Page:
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Pharmacies could close doors to offer flu vaccinations

By Isabel Shaw

12 Aug 2020

Pharmacies in England could briefly close during opening hours in order to help teams cope with the expected high demand for flu vaccinations this winter, the Pharmaceutical Services Negotiating Committee (PSNC) has said.

In a recent update, PSNC announced that it was in discussions with NHS England and NHS Improvement (NHSE&I) and the Department of Health and Social Care (DHSC) over potential increased flexibility for pharmacies administering the flu programme this year.

The proposed flexibilities include allowing pharmacies to close during the working day in order to ‘focus solely on the provision of flu vaccinations during a proportion of their opening hours’ and being allowed to administer vaccines on the premises outside of their normal hours.

It has also been suggested that pharmacists should be able to vaccinate patients on the pharmacy shop floor – outside of the consultation room – to enable social distancing.

The body is also negotiating whether vaccination premises can be extended to include outdoor facilities such as church halls, car parks and stadiums.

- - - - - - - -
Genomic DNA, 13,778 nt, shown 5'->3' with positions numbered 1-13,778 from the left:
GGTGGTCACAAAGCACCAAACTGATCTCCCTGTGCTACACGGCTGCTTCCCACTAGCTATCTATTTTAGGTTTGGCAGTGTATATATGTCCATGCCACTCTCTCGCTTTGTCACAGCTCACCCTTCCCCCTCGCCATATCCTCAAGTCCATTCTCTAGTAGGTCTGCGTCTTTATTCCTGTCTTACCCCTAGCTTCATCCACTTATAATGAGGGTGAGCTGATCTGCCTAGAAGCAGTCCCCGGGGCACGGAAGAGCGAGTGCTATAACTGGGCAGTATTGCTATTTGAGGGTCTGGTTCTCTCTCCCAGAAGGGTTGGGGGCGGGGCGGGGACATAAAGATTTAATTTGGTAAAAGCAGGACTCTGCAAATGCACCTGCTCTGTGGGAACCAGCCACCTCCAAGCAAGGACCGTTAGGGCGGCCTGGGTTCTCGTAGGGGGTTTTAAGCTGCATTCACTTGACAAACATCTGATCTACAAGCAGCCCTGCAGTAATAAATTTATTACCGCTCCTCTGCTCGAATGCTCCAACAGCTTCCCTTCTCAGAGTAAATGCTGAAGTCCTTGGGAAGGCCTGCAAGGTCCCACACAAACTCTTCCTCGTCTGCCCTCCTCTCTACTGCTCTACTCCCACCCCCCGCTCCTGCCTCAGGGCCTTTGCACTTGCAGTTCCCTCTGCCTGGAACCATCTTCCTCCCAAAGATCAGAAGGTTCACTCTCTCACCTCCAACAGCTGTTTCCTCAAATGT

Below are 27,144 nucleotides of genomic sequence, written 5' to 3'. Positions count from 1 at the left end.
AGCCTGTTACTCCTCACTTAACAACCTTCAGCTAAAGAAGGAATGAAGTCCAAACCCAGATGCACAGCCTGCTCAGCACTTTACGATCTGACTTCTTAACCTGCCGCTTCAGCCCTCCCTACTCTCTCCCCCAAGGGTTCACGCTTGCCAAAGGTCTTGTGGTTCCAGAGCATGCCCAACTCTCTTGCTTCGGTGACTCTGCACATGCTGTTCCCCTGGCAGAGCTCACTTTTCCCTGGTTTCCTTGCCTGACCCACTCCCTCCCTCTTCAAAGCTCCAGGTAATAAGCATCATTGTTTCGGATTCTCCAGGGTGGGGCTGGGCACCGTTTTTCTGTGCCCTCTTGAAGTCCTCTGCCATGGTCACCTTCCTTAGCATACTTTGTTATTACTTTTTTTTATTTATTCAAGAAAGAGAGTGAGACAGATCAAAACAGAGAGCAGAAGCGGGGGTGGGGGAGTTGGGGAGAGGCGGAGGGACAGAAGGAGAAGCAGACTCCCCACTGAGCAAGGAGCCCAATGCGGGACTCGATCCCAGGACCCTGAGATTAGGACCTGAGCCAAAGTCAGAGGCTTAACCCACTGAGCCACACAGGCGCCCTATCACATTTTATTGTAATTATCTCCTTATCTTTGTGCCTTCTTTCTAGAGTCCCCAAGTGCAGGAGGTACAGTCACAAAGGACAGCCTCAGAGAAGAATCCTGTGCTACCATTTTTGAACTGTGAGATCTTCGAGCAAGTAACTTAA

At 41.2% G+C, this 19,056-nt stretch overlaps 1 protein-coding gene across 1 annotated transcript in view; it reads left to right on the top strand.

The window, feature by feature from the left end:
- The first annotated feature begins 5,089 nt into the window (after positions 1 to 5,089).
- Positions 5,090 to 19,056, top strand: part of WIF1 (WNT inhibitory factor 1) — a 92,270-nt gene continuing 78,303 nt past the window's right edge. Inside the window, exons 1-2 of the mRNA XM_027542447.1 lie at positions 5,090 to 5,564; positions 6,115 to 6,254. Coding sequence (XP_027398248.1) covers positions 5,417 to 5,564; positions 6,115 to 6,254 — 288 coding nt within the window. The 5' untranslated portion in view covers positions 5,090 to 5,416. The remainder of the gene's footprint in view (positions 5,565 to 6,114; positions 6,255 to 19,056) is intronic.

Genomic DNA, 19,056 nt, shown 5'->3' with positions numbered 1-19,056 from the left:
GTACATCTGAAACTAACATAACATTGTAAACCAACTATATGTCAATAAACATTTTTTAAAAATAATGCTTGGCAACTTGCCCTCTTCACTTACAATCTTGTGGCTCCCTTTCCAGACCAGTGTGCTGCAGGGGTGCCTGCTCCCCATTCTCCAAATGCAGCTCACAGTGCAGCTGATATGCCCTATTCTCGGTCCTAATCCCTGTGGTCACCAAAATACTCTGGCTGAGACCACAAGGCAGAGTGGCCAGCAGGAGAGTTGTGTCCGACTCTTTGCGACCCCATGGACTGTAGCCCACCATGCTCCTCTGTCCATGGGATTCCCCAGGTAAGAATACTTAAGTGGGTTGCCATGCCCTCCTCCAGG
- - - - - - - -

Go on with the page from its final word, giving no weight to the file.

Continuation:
Increased demand

This year’s flu vaccine programme is set to target around 37 million patients – millions more than in previous years – as the Government expands the cohort for who is eligible for the free vaccine.

Last week, the second letter on this year’s programme was sent to contractors and said that community pharmacy teams would be able to administer the flu vaccines to care home residents and staff in care homes during one single visit.

NHS England’s letter also said the age 50-64 cohort, who will be eligible for the free vaccine for the first time this year, will not be able to get immunised until November or December subject to stock availability.

In the letter, NHS England also stressed that it is essential to ‘increase flu vaccination levels for those who are living in the most deprived areas and from BAME communities’.

Some major UK flu manufacturers have already said they may not be able to meet the increased demand for flu vaccines this year, due to the unprecedented demand for the vaccine worldwide.

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